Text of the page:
Quitting smoking will improve your health, regardless of your age when you stop. Studies have shown that many smoking-related adverse effects are reversible over time. For example, one year after quitting, the former smoker’s cardiovascular risk will be cut in half. Ten to fifteen years after quitting, the life expectancy and coronary risk of former smokers will be similar to that of non-smokers.
Many quitting resources are at the disposal of smokers. Visit the Quebec site www.jarrete.qc.ca (in French) to get answers to your questions and obtain the coordinates of a smoking cessation centre close to home (you can also visit this bilingual Health Canada site: http://www.hc-sc.gc.ca/hl-vs/tobac-tabac/index_e.html). You can also talk to your physician or pharmacist to learn more about drug products to help you quit and general information on quitting.
Quitting smoking is not easy by any means. Nicotine found in cigarette causes a dependency that is both physical (that the smoker experience as a sensation of well-being) and psychological (when smokers associate smoking with relaxation and stress reduction). The two vicious cycles make it difficult to quit smoking. Eighty percent of smokers experience withdrawal symptoms when they try to quit and this can be a major obstacle.
As with dependency, withdrawal symptoms can be either physical (dizziness, headaches, increased appetite, sweating, tremors) or psychological (aggressivity, anxiety, confusion, impatience, irritability, agitation, concentration problems). Most physical symptoms reach their peak 48 hours after quitting and usually disappear within two to five weeks. Psychological symptoms however can last longer.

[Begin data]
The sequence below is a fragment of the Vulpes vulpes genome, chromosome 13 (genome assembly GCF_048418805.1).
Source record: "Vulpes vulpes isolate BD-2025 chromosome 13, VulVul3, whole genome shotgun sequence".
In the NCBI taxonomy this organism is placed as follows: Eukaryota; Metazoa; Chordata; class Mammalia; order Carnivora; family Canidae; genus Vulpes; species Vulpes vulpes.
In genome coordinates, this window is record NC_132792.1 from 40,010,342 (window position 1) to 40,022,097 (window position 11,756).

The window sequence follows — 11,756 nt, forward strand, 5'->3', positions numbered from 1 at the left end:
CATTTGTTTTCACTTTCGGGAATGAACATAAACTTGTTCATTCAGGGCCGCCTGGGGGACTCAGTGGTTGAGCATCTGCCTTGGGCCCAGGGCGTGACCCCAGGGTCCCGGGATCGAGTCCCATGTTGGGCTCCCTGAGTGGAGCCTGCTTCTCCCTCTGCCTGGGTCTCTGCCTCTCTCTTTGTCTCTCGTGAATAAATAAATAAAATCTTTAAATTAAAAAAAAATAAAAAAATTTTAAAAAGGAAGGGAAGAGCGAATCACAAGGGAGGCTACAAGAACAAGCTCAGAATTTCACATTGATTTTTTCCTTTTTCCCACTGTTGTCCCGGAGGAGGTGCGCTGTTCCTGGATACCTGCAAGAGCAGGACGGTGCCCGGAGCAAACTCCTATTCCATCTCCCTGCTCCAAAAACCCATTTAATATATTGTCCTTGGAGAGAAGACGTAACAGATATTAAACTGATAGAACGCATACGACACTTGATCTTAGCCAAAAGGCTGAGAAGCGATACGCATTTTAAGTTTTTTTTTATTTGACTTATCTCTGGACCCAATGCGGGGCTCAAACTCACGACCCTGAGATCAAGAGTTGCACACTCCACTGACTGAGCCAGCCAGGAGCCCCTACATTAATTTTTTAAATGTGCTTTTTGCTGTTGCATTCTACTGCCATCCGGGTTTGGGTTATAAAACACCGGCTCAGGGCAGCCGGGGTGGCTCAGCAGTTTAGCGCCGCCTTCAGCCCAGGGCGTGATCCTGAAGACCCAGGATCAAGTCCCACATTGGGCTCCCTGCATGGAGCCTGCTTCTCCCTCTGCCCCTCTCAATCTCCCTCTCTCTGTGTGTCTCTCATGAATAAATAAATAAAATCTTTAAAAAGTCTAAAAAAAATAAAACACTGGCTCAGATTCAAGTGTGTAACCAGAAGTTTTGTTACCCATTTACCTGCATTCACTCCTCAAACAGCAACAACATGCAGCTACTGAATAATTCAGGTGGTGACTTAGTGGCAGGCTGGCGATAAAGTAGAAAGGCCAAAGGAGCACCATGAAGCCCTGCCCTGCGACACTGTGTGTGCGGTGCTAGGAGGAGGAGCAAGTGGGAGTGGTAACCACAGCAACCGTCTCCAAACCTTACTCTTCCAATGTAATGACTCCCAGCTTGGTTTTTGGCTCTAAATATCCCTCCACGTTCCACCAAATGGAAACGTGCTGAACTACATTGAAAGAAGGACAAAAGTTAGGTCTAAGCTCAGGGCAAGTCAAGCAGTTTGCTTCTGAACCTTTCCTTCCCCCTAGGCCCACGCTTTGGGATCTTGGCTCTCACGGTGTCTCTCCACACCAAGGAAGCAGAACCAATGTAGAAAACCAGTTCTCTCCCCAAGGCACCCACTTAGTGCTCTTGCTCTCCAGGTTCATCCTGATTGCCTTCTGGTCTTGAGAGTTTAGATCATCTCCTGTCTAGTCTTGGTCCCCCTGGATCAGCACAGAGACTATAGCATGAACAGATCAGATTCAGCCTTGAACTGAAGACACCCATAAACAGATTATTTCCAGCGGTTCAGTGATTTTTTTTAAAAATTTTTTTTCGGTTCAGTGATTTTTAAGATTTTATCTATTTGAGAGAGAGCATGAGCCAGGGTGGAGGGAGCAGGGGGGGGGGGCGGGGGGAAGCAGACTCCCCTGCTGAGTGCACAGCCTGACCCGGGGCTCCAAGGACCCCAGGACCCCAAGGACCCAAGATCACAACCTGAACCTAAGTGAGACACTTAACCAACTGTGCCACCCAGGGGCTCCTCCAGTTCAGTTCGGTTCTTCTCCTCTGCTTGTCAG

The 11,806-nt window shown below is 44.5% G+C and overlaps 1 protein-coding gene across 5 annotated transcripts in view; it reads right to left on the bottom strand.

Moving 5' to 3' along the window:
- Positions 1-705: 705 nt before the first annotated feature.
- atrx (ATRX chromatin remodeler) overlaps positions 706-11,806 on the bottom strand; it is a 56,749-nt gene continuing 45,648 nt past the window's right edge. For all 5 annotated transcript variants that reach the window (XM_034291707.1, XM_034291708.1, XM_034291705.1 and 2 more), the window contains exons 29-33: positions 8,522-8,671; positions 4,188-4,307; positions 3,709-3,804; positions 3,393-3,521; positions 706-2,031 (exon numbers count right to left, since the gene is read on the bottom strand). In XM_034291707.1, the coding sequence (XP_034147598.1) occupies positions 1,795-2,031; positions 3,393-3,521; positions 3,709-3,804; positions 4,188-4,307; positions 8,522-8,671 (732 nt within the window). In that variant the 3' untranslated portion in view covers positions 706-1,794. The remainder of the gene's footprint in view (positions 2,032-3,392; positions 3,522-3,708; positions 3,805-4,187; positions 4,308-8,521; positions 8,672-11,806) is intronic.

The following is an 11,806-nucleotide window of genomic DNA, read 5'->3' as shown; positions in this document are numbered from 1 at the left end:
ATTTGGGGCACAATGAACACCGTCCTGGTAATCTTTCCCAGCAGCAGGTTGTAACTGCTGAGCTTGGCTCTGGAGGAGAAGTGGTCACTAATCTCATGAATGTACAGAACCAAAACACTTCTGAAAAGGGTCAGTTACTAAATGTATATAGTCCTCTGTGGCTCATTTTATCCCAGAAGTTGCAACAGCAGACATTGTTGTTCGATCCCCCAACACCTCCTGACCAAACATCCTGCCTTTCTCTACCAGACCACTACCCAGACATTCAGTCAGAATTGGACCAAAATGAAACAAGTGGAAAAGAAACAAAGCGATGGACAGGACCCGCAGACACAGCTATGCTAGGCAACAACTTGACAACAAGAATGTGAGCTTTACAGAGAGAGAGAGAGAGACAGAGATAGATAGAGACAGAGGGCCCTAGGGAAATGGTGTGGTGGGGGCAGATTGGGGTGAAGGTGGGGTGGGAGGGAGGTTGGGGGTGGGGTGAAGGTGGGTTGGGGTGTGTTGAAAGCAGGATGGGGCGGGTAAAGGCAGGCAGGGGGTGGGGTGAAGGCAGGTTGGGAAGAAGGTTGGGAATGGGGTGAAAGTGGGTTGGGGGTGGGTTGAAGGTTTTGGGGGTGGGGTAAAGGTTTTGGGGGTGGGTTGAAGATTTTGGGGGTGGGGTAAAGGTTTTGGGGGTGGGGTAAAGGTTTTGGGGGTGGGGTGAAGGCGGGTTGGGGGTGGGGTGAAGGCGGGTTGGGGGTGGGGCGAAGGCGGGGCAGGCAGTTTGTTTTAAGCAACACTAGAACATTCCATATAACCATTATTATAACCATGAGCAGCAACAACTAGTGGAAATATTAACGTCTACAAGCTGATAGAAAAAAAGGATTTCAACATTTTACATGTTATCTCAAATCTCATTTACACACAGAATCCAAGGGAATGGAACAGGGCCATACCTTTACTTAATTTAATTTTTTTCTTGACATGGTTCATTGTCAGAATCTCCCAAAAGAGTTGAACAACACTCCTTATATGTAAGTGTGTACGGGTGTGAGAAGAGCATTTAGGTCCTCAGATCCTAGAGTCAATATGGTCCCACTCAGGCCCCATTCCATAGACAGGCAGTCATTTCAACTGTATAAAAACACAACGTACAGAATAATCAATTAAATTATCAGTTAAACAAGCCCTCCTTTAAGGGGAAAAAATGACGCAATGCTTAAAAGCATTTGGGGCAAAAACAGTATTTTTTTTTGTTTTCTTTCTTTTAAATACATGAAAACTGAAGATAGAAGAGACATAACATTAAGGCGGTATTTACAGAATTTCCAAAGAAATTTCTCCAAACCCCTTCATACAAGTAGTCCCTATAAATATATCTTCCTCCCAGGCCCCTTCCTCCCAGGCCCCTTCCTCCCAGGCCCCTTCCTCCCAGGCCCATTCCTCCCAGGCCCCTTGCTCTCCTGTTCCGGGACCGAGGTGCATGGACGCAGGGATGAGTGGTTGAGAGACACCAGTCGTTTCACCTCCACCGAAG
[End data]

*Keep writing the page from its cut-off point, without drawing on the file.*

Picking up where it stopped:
The level of nicotine dependency can help assess how significant the physical symptoms will be when the person quits. The level of dependency is based on the number of cigarettes smoked each day and the delay between getting up in the morning and the first cigarette. Someone who smokes 20 or more cigarettes each day or lights up a cigarette within 30 minutes of getting up is usually said to be highly nicotine dependant.
Various quitting strategies
According to a survey conducted by Health Canada in 2003, nicotine patches is the strategy most relied on when trying to quit (32%), closely followed by trying to gradually reduce the number of cigarettes (29%). Some smokers rely on alternative strategies, such as hypnosis or acupuncture. Smokers who wish to quit should know that several approaches exist. They should choose the one that fits best with their style, or even combine several strategies together.